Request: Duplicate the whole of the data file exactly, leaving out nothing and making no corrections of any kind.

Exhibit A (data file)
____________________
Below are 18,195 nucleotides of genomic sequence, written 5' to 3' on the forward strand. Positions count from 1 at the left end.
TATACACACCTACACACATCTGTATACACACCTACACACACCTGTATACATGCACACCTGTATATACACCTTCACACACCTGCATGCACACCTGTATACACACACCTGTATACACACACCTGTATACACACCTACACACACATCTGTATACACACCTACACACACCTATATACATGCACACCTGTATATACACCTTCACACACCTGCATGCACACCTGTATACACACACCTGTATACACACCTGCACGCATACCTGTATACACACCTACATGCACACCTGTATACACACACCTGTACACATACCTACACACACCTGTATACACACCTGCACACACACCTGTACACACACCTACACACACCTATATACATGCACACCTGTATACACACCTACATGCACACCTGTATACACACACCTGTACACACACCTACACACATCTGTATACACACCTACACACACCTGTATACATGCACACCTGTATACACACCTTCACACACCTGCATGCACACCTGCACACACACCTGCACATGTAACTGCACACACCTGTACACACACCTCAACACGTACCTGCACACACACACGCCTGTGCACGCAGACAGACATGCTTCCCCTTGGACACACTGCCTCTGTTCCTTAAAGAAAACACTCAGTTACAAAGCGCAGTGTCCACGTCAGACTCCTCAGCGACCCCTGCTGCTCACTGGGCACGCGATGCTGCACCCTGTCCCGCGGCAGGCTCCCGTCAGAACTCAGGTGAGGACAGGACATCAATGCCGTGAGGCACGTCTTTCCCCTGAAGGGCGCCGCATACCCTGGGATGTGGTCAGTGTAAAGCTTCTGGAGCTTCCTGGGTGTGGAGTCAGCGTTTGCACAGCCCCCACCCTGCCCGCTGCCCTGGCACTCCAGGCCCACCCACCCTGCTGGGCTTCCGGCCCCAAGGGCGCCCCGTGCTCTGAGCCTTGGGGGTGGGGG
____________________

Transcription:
Below are 18,195 nucleotides of genomic sequence, written 5' to 3' on the forward strand. Positions count from 1 at the left end.
TATACACACCTACACACATCTGTATACACACCTACACACACCTGTATACATGCACACCTGTATATACACCTTCACACACCTGCATGCACACCTGTATACACACACCTGTATACACACACCTGTATACACACCTACACACACATCTGTATACACACCTACACACACCTATATACATGCACACCTGTATATACACCTTCACACACCTGCATGCACACCTGTATACACACACCTGTATACACACCTGCACGCATACCTGTATACACACCTACATGCACACCTGTATACACACACCTGTACACATACCTACACACACCTGTATACACACCTGCACACACACCTGTACACACACCTACACACACCTATATACATGCACACCTGTATACACACCTACATGCACACCTGTATACACACACCTGTACACACACCTACACACATCTGTATACACACCTACACACACCTGTATACATGCACACCTGTATACACACCTTCACACACCTGCATGCACACCTGCACACACACCTGCACATGTAACTGCACACACCTGTACACACACCTCAACACGTACCTGCACACACACACGCCTGTGCACGCAGACAGACATGCTTCCCCTTGGACACACTGCCTCTGTTCCTTAAAGAAAACACTCAGTTACAAAGCGCAGTGTCCACGTCAGACTCCTCAGCGACCCCTGCTGCTCACTGGGCACGCGATGCTGCACCCTGTCCCGCGGCAGGCTCCCGTCAGAACTCAGGTGAGGACAGGACATCAATGCCGTGAGGCACGTCTTTCCCCTGAAGGGCGCCGCATACCCTGGGATGTGGTCAGTGTAAAGCTTCTGGAGCTTCCTGGGTGTGGAGTCAGCGTTTGCACAGCCCCCACCCTGCCCGCTGCCCTGGCACTCCAGGCCCACCCACCCTGCTGGGCTTCCGGCCCCAAGGGCGCCCCGTGCTCTGAGCCTTGGGGGTGGGGG